Sreela P. Nair’s novel Our Still Demigods urges women to realise their dreams and have an identity of their own

In her fourth outing as an author, Sreela P. Nair speaks for women. Her new book, Our Still Demigods, holds forth on how women, irrespective of their social strata, “are sidelined” at various stages of their lives. And she chooses to create winners out of these women who gradually pick up the scattered pieces of their lives and move on, instead of ruing over their fate.

Sreela moves through the lives of Madhavi and Geetha in the novel. If Madhavi’s husband deserts her and their son, Geetha had to suppress her dreams and desires on account of her husband’s insensitivity. But there comes a point when they find support in each other. Things take a positive turn when the women tap their inner strength and refuse to bemoan their fate. They decide to become their own captains.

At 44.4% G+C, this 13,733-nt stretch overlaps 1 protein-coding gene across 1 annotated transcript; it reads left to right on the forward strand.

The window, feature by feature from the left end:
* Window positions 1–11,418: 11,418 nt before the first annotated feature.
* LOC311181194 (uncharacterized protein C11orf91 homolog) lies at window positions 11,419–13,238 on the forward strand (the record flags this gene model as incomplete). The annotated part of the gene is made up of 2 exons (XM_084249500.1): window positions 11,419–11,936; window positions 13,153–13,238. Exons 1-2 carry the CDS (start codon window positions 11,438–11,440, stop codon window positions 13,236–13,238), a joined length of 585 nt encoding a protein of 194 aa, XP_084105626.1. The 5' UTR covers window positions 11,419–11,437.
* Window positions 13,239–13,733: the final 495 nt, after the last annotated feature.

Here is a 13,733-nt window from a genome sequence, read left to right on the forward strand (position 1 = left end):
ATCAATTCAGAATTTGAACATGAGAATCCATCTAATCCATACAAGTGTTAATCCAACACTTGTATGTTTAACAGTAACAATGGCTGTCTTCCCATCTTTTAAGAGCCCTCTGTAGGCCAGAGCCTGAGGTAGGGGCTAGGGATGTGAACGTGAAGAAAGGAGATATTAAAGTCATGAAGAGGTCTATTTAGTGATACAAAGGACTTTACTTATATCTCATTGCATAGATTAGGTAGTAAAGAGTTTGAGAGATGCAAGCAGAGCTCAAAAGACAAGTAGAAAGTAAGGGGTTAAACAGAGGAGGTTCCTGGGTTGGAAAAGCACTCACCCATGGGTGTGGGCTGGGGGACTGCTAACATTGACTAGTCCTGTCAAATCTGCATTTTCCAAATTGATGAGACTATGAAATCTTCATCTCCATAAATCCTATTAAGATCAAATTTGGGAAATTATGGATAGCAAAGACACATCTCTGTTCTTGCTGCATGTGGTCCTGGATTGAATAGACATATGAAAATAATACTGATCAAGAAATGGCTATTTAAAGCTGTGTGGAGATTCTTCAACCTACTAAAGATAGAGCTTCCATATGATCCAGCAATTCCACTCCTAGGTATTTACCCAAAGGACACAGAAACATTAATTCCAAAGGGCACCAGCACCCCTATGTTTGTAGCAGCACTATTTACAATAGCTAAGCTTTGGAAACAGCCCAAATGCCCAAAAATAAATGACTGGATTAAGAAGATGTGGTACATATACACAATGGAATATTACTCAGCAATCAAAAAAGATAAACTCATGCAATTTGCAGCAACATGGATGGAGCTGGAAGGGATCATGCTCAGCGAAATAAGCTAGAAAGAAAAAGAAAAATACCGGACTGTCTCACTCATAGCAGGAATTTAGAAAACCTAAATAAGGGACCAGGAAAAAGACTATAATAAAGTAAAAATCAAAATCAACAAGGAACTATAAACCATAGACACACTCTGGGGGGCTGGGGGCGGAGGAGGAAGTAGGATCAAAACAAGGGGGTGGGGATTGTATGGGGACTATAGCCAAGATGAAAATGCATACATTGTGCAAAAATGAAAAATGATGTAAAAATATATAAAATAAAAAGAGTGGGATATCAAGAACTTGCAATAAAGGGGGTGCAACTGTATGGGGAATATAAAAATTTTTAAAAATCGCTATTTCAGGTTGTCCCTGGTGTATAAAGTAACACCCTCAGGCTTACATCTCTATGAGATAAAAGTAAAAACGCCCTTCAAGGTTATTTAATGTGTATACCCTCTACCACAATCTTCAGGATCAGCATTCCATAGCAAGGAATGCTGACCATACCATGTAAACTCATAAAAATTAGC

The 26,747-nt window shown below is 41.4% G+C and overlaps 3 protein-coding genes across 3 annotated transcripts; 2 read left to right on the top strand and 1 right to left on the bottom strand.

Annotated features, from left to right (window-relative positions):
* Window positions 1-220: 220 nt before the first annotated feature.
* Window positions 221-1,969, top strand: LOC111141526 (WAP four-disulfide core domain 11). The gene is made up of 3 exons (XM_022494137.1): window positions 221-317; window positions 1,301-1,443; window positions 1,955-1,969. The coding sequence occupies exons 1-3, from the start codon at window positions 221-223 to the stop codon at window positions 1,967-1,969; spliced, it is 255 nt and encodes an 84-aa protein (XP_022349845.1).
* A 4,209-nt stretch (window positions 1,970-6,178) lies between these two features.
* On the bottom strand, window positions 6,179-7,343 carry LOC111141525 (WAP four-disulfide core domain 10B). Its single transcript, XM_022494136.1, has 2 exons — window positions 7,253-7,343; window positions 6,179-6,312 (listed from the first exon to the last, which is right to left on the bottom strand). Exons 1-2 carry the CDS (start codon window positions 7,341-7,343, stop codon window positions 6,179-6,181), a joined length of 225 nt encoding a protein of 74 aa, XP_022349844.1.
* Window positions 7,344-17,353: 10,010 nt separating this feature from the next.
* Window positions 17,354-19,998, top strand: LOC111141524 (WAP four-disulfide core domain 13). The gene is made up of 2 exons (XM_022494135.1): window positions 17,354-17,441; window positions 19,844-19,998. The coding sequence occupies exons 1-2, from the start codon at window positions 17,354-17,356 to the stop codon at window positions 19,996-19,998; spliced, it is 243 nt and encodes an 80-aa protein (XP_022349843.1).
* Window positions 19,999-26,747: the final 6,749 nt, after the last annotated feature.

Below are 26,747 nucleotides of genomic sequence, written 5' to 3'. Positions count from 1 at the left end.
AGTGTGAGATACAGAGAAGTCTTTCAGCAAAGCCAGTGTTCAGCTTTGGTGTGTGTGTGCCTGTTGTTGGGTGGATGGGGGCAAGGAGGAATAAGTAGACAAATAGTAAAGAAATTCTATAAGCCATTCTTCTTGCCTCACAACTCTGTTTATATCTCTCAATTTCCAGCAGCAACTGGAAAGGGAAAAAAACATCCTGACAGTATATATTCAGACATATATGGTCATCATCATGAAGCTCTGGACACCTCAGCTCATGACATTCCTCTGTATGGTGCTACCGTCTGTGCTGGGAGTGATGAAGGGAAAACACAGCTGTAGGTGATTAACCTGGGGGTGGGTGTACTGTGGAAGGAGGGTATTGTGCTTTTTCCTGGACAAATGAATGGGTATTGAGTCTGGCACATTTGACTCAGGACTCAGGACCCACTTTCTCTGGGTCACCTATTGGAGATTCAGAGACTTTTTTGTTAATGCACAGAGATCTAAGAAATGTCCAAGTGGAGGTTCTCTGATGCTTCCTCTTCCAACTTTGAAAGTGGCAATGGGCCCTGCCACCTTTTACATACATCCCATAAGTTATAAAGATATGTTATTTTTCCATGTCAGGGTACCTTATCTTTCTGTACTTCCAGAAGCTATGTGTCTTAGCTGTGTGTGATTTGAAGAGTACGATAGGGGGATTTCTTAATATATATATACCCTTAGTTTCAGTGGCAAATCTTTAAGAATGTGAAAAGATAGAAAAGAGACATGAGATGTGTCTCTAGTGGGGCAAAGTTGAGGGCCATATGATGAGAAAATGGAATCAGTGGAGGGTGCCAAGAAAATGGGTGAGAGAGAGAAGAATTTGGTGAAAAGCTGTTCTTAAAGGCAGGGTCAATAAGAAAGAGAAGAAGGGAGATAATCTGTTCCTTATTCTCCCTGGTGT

But essentially it is about three demigods, Govindan Nair, an ex-Army man, his son Arjun, and Vinayachandran, a former non-resident Indian and Geetha’s boss.

“Demigods can have a positive or negative impact on others. In this case, Vinay is a positive character, while the other two come across as hypocrites,” Sreela says.

Govindan, though a respected man, ‘never cared for the scruples of traditional morality which were unfounded and out of date’. His son Arjun, a businessman, is a womaniser. “Why I made Arjun’s character like that was because, often, a son takes after his father. Whereas a girl child either turns aggressive or very submissive, she never turns out to be socially counterproductive,” Sreela says.

The author, an assistant professor in English at NSS College, Dhanuvachapuram, stresses: “Women are always made to play second fiddle to men. She is not even treated as a human being in some cases. In this book, I’m making a case for Third World women as a whole.”

The book, published by Folio, is priced Rs. 150.